Over the summer, Adolph worked to create a comprehensive report of resources and support for immigrants in the United States who are victims of the unauthorized practice of immigration law, also known as immigration consultant fraud. This project will begin the process of providing national coordination for immigration lawyers and advocates who seek to assist immigrants who are victims of immigration consultant fraud.
“Prior to this project, I knew almost nothing about immigration consultant fraud,” Adolph said. “Through this project, I’ve been able to see that this is a widespread and complex issue. Many people who immigrate to this country are already in vulnerable positions. They have to adjust to the new culture, legal system, education system, and language in a country that is increasingly and openly anti-immigrant.”
Unfortunately, immigrants who seek legal assistance are vulnerable to fraudulent consultants.
“This is where unauthorized, unscrupulous entities slide into the picture and commit immigration consultant fraud. Many times, people from the same ethnic communities as the individuals who are seeking legal immigration advice will offer legal immigrants advice to immigrants at much cheaper rates than attorneys, though they are not attorneys or Department of Justice-accredited representatives,” Adolph said. “Because they do not have the proper training or knowledge of immigration law, they often permanently damage their clients’ immigration cases – and in current times, the smallest mistake on a person’s immigration forms could land them in deportation proceedings.”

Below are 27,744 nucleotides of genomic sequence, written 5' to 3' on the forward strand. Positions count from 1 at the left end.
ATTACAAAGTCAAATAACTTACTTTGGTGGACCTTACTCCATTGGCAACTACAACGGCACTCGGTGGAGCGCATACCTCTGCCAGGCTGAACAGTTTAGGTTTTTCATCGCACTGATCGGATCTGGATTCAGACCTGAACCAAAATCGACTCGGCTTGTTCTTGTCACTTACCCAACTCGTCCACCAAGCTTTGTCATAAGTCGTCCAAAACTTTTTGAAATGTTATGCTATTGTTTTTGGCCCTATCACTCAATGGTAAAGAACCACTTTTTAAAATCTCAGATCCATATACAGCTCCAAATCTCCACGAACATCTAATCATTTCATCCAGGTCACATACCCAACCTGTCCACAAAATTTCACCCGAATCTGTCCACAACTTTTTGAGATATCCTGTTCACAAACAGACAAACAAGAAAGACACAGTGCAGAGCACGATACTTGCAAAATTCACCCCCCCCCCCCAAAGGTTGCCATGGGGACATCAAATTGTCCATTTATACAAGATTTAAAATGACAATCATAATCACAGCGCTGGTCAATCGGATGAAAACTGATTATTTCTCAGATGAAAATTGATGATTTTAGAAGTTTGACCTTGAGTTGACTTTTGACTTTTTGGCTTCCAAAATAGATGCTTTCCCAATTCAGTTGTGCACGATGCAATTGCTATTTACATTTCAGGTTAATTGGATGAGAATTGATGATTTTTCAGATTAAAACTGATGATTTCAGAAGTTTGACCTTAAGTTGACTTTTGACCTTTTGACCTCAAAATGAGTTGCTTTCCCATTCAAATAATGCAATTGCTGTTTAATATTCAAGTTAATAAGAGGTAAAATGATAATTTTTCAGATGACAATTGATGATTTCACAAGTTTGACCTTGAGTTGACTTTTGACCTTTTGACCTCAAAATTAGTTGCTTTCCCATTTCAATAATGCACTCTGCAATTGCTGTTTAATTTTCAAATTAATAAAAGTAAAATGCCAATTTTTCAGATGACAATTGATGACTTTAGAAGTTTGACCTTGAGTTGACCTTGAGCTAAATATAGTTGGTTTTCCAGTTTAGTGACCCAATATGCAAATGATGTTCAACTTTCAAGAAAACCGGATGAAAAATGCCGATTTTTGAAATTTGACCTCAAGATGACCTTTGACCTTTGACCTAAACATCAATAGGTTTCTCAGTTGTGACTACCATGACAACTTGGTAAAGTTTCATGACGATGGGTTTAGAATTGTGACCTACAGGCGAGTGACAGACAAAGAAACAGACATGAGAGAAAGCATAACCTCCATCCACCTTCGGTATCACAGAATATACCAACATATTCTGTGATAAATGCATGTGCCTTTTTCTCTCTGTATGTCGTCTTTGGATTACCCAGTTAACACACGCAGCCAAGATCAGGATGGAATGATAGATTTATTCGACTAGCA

To create this report, Adolph spoke with immigration service providers across the country about their professional opinions of immigration consultant fraud in their geographical areas and what services, if any, are available to combat immigration consultant fraud.
Adolph is thankful to the members of the Commission on Immigration for expanding her knowledge and experience in immigration law.
“I’ve had such a great experience here almost entirely because of my incredible supervisor, Tanisha Bowens-McCatty, and the other great staff at the Commission on Immigration,” she said. “They have taken so much time to teach me about immigration policies and how to be a thoughtful, compassionate, and excellent professional. I feel very lucky to have worked under such brilliant and kind people.”
Adolph is currently working with the American Bar Association to complete her report. After her experience with the Commission on Immigration, Adolph is more committed than ever to a future in immigration law. For her capstone project, she plans to work with Distinguished Professor of Law and Public Policy John DiPippa to assess the legal needs of immigrants in central Arkansas.
“I knew I wanted to work in immigration law before my internship. I was already interested because I clerked at an immigration firm in Little Rock that provides deportation defense,” Adolph said. “I knew I was interested, but this really piqued my interest even more. This summer, I talked to many immigration service providers who fiercely care about upholding the due process rights of immigrants in this country, I learned so much more about immigration law and policies, and I met with detained individuals who are most directly impacted by changing immigration policies and laws. My experiences have re-invigorated an urgency in me to empower immigrants through the law. This is absolutely what I want to do.”